High pore fluid pressure due to rapid sedimentation in the Salton Trough informed by the Fish Creek Vallecito Basin, California

Elaine K. Young, & Michael E. Oskin

Submitted September 10, 2023, SCEC Contribution #13283, 2023 SCEC Annual Meeting Poster #096

The Salton Trough is a seismically active region of southern California and northern Baja California characterized by several creeping strike-slip faults. High heat flow and overpressure conditions (pore fluid pressure in excess of hydrostatic or excess hydraulic head) due to rapid sedimentation and occasional low-permeability units likely affect fault behavior within the Salton Trough (e.g. triggering of seismic swarms or shallow fault creep), but direct regional-scale observations of the geologic conditions influencing overpressure development at seismogenic depth are lacking. Rapid and recent uplift of the Fish Creek-Vallecito Basin (FCVB) and Vallecito fault, a subbasin and basin-bounding fault within the western Salton Trough, provides an exposure of the upper 4-2 km of crust, analogous to present crustal conditions in the Salton Trough at depth. The FCVB thus provides an opportunity to understand regional overpressure conditions at depth and to explore the effects of rapid sedimentation and low permeability units on the mechanical conditions of faulting, particularly fault creep, in the southern San Andreas fault system.

The FCVB contains a ~6 km sedimentary section deposited across two half grabens in the hanging walls of the West Salton Detachment fault and the Proto-Vallecito fault between 8 -1 Ma that was uplifted since ~1 Ma. The compaction of strata in the FCVB is inconsistent with ~6 km burial, and recent work shows that basin subsidence was <4km. Maximum burial temperatures in the basin were ~<80-90 °C suggesting a geothermal gradient of ~20 °C/km. Though the sediments preserved within the FCVB are analogous to the Salton Trough, the geothermal gradient is much higher in the latter. We present results from a one-dimensional model using a finite difference scheme to predict the evolution of excess hydraulic head and over pressure conditions during deposition of the FCVB and the Salton Trough and compare these largely deltaic stratigraphic sequences to a reference column of only sand. We find that overpressure develops most significantly and there is less compaction with the deposition of impermeable units and that rapid and continued sedimentation is necessary for maintaining the excess pore fluid pressure. Once sedimentation is slowed or stops, the overpressure decays or disappears.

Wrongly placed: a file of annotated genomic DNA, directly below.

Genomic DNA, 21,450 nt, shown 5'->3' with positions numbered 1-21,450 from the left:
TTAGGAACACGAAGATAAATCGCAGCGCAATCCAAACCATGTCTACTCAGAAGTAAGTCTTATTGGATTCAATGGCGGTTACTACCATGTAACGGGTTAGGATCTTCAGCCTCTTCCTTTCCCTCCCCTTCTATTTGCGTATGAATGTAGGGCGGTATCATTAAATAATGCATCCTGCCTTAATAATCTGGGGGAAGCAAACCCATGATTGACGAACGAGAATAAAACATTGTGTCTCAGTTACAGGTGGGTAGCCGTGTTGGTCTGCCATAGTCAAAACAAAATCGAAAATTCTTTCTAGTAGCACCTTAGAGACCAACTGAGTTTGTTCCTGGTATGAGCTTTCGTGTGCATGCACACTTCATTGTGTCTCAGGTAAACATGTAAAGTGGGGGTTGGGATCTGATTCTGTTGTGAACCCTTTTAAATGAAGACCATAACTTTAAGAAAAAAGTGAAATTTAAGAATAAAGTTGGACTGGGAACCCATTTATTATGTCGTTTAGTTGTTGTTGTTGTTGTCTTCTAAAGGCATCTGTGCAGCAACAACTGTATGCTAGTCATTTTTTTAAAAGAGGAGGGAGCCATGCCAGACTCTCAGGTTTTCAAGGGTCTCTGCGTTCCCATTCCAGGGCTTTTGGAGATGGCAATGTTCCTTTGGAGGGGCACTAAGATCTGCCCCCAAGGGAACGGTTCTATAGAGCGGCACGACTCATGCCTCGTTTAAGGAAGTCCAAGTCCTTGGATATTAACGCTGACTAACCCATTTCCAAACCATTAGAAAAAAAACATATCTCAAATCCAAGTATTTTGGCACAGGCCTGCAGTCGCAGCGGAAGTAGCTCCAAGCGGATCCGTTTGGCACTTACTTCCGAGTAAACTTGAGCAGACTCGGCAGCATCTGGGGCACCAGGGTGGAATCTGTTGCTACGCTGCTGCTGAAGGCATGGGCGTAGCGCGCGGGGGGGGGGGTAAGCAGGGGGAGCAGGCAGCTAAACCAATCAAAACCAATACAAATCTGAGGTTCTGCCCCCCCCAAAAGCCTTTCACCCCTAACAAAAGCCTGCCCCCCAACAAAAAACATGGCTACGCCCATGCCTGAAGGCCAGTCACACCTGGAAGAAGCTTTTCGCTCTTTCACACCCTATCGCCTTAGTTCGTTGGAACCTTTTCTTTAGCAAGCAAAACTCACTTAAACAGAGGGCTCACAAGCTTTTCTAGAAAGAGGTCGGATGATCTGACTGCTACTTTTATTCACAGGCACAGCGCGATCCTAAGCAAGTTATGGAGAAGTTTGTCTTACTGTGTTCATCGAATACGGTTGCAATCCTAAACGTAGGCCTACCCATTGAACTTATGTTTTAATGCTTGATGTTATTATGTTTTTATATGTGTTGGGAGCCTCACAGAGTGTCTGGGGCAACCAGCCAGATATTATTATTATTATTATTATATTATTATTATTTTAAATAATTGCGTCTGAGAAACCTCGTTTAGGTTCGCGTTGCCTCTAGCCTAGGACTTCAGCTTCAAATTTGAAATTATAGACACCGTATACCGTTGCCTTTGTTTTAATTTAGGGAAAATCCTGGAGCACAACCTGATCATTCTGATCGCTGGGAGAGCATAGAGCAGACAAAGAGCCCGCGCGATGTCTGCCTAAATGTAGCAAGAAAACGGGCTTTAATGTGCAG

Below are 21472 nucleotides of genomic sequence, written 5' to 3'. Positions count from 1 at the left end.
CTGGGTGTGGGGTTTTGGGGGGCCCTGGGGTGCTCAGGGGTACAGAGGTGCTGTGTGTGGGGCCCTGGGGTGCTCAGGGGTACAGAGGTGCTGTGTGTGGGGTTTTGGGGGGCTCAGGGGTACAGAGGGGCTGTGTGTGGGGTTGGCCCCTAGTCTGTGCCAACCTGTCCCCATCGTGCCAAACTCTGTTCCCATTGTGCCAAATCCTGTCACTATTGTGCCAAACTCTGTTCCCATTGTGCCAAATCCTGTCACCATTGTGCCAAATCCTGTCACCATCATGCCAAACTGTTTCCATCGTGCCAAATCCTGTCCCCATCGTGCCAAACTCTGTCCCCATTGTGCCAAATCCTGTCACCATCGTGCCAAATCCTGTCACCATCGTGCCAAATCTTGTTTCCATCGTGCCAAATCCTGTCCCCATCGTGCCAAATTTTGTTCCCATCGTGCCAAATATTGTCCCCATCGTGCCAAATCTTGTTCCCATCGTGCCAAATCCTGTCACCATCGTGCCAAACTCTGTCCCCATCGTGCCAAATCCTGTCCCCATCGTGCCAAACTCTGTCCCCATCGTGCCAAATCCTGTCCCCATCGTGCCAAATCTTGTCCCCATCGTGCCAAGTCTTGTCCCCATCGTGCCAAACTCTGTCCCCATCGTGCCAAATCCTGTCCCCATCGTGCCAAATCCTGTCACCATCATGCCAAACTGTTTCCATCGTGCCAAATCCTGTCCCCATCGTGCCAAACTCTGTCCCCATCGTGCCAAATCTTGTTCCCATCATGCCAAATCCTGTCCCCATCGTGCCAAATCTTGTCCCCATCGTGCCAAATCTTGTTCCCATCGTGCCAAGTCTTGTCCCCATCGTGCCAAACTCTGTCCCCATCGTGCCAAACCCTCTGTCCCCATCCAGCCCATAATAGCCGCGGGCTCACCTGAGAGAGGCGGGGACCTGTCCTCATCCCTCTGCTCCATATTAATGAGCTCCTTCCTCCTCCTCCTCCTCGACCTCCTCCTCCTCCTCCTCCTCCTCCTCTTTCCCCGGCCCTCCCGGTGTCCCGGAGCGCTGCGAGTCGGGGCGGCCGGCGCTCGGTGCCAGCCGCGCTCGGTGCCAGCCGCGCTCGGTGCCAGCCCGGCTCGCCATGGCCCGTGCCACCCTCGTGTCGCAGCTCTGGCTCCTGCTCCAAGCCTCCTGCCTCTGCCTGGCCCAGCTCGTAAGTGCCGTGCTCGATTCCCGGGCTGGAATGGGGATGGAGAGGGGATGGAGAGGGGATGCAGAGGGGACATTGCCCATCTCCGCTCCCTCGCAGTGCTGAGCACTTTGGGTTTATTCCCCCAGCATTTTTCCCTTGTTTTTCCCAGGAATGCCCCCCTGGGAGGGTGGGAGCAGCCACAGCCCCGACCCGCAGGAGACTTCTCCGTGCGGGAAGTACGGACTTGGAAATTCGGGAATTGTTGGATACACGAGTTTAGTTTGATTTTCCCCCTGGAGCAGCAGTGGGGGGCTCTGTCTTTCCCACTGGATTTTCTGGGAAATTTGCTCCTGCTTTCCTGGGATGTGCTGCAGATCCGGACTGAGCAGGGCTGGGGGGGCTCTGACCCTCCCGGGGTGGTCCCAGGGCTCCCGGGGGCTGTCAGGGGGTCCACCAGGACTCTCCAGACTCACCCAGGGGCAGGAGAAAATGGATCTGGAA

Key Words
Southern California, Fault Creep,

Young, E. K., & Oskin, M. E. (2023, 09). High pore fluid pressure due to rapid sedimentation in the Salton Trough informed by the Fish Creek Vallecito Basin, California . Poster Presentation at 2023 SCEC Annual Meeting.

Related Projects & Working Groups
San Andreas Fault System (SAFS)